There are a lot of fancy, high-tech prosthetics out there. Some can read electrical signals from the nerves and muscles of the remaining tissue, while others even interface with the brain to read a person’s intentions when she, say, wants to reach for a chocolate bar. There are also computerized exoskeletons that can turn a quadriplegic into a soccer player.
Those concepts are super cool, but they’re also super futuristic. As in, they probably won’t be available to regular people for a few decades. For now, the most common leg prosthetic is essentially a peg leg with a simple cup-shaped socket placed over the stump (or “residual limb,” if you want to get technical). Those types of limbs tend to be uncomfortable; they cause chafing and alter the biomechanics of walking in ways that put strain on the back and other body parts.
A group of researchers at University College London has developed what may turn out to be a better idea. In a clinical trial that just wrapped, they implanted 20 amputees with prosthetics that interface directly with the patient’s skeleton. Voilà, the chafing disappears, and patients get a lot more tactile feedback than regular prosthetics.
“[M]y ability to know where [my foot] is improved dramatically because you can feel it through the bone,” Mike O’Leary, an above-the-knee amputee who participated in the trial, told the Guardian. “A textured road crossing, I can feel that. You essentially had no sensation with a socket and with Itap you can feel everything.” (“Itap” is the name of the prosthetic, standing for Intraosseous Transcutaneous Amputation Prosthesis.)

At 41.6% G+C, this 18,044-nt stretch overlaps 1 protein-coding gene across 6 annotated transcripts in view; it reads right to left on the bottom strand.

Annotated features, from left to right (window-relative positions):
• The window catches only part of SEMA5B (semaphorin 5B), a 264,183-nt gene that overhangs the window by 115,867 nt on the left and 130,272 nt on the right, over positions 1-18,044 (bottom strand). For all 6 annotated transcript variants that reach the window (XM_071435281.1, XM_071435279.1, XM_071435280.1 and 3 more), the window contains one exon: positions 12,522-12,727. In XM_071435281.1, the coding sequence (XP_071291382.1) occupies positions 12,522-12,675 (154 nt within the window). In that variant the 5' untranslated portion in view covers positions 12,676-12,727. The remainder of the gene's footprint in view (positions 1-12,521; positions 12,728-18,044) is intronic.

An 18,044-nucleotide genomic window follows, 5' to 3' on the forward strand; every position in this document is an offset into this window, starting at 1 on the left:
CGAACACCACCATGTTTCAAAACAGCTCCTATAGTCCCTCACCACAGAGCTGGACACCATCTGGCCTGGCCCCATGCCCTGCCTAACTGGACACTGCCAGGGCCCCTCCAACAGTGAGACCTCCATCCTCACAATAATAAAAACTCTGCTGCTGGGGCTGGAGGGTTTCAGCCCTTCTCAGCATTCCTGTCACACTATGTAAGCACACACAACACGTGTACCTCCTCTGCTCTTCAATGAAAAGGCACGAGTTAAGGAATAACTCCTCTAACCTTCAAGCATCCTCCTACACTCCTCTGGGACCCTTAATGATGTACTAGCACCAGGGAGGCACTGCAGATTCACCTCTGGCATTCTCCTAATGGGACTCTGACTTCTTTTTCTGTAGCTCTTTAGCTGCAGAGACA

What’s really neat is how the researchers prevent infections from developing between the metal and the flesh. The prosthetic limbs are modeled after deer antlers, which have porous bone beneath their surface; the pores help soft tissue invade the bone and seal off the interface between skin and bone, so dirt and bacteria can’t get in. Itap uses a similar porous design in the area where the skin and prosthetic meet, allowing soft tissue to invade the metal.
If the data from the trial looks good, the limb could be deployed soon in specialist clinics across the U.K., and hopefully the U.S.
However, the latter may prove to be a particular challenge, according to a 2013 paper by Mark Pitkin from Tufts University. “The DSA [Direct Skeletal Attachment] procedure is still not allowed by the Food and Drug Administration in the United States,” he writes, “even though there are a substantial number of amputees, including US Veterans, who would benefit and whose quality of life would improve from DSA.”
If they expect to get past the FDA, the researchers will have to show that their prosthetic attaches safely to the bone and keeps out infections.